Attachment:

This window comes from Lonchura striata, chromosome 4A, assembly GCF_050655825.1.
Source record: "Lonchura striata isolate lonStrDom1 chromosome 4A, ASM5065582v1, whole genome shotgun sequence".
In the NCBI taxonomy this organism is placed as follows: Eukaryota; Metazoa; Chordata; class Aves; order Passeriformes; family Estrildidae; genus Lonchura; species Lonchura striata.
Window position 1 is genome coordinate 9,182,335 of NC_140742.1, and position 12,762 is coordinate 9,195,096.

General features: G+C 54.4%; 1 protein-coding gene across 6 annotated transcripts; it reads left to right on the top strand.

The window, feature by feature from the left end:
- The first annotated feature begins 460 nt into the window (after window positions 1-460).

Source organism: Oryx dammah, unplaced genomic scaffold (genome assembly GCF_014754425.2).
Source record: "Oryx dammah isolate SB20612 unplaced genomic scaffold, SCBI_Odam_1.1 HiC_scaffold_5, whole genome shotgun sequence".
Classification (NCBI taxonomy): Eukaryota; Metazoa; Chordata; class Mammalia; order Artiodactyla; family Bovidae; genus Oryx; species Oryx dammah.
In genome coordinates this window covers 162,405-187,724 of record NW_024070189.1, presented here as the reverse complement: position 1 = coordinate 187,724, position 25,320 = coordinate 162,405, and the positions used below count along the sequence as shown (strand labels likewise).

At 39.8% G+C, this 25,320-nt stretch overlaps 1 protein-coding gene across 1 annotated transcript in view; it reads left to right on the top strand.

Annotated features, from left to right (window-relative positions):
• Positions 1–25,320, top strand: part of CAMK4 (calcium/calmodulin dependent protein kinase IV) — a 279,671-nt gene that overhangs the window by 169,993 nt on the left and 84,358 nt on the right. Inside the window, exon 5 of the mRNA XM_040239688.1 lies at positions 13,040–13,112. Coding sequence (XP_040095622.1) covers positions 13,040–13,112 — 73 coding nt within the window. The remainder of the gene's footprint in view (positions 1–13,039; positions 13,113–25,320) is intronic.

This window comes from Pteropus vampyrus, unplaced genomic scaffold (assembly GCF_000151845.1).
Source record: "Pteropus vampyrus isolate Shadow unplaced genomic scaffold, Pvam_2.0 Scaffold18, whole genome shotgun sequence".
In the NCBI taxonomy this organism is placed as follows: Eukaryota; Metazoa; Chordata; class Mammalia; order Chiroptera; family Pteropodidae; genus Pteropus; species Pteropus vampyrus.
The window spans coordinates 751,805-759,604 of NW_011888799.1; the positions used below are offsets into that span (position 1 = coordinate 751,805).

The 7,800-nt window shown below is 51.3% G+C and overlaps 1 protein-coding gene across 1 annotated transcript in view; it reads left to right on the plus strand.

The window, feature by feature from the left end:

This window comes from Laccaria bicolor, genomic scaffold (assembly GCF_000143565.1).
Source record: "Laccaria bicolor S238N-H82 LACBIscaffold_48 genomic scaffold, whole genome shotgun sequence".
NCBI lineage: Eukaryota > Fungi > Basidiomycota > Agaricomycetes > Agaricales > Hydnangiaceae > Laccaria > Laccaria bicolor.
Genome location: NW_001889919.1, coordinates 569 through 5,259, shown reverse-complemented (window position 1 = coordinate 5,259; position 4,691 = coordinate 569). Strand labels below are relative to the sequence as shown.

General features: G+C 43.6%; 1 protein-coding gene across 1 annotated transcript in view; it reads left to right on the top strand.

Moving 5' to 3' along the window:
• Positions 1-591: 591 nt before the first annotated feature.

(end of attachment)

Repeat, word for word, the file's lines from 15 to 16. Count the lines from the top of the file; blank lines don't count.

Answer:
This window comes from Pteropus vampyrus, unplaced genomic scaffold (assembly GCF_000151845.1).
Source record: "Pteropus vampyrus isolate Shadow unplaced genomic scaffold, Pvam_2.0 Scaffold18, whole genome shotgun sequence".